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Refugees and the use of the word "illegal" and the meaning of "unlawful"

By Marilyn Shepherd
Created 20/05/2009 - 19:37

Refugees and the use of the word "illegal" and the meaning of "unlawful"
by Marilyn Shepherd [0]

Adelaide busybody Marilyn Shepherd's hysterical emails to editors [1] also point the finger at The Australian. Her brand of reasoning claims that "people are dead, people are injured, more might die because the Australian Government and media would not stop whining". Forget the tragic fire on the boat off Ashmore Reef. The deaths are "on our heads", she shrills, for ignoring her "increasing alarm about illegals and so on". She asks: "Are you journalists hard of reading and hearing?" No, we value mature, reasoned debate over reems of drivel.

This editorial was in response to Media Watch, the Press Council, myself and several others whom the Australian's editor chose to attack because his paper refused to stop using the word “illegal” in response to refugees arriving to seek asylum. The court citations are of course the genuine interpretations of our own parliament’s laws and are not “reems [sic] of drivel”, as they would have known if they bothered to accede to my request to read the truth. I don’t think their editorial or their rants against anyone who disagrees with them add “mature, reasoned debate”.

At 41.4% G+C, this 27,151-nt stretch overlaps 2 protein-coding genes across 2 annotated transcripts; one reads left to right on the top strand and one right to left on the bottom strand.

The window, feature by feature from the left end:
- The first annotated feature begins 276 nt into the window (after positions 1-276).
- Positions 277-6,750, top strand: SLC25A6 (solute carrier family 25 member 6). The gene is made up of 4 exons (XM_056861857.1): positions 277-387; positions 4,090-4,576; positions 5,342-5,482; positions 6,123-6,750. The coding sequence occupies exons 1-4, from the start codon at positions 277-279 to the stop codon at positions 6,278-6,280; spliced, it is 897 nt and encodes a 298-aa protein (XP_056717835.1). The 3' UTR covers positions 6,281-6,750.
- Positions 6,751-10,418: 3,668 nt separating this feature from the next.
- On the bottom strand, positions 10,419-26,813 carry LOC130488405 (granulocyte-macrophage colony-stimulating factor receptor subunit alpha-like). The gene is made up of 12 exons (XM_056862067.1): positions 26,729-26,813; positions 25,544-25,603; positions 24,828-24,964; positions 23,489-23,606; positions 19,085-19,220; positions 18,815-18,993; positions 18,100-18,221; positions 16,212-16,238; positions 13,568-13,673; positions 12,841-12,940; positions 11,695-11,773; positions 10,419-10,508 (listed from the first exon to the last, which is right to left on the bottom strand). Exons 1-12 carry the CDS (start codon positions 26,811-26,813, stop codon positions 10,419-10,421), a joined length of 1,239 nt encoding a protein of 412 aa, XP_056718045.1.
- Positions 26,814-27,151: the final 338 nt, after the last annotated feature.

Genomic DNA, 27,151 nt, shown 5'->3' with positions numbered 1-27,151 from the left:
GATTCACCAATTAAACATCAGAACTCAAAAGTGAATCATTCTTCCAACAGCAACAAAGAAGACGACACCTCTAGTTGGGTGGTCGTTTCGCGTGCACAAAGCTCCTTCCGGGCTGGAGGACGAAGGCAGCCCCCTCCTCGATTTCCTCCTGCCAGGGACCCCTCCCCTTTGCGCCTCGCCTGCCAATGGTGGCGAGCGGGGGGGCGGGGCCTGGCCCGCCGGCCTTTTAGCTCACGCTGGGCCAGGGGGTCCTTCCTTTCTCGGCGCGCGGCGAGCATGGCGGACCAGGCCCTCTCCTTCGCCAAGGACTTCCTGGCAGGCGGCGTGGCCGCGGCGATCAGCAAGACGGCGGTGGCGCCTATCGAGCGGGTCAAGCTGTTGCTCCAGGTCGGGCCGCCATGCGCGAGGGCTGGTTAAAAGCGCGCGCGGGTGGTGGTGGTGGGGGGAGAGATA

They have even gone so far as to cite the Macquarie Dictionary that says “unlawful” = “illegal”.

The following citations I actually sent to the Australian show that in this case the word “unlawful” does not mean “illegal”, with the highest authority being our very own Parliament and High Court.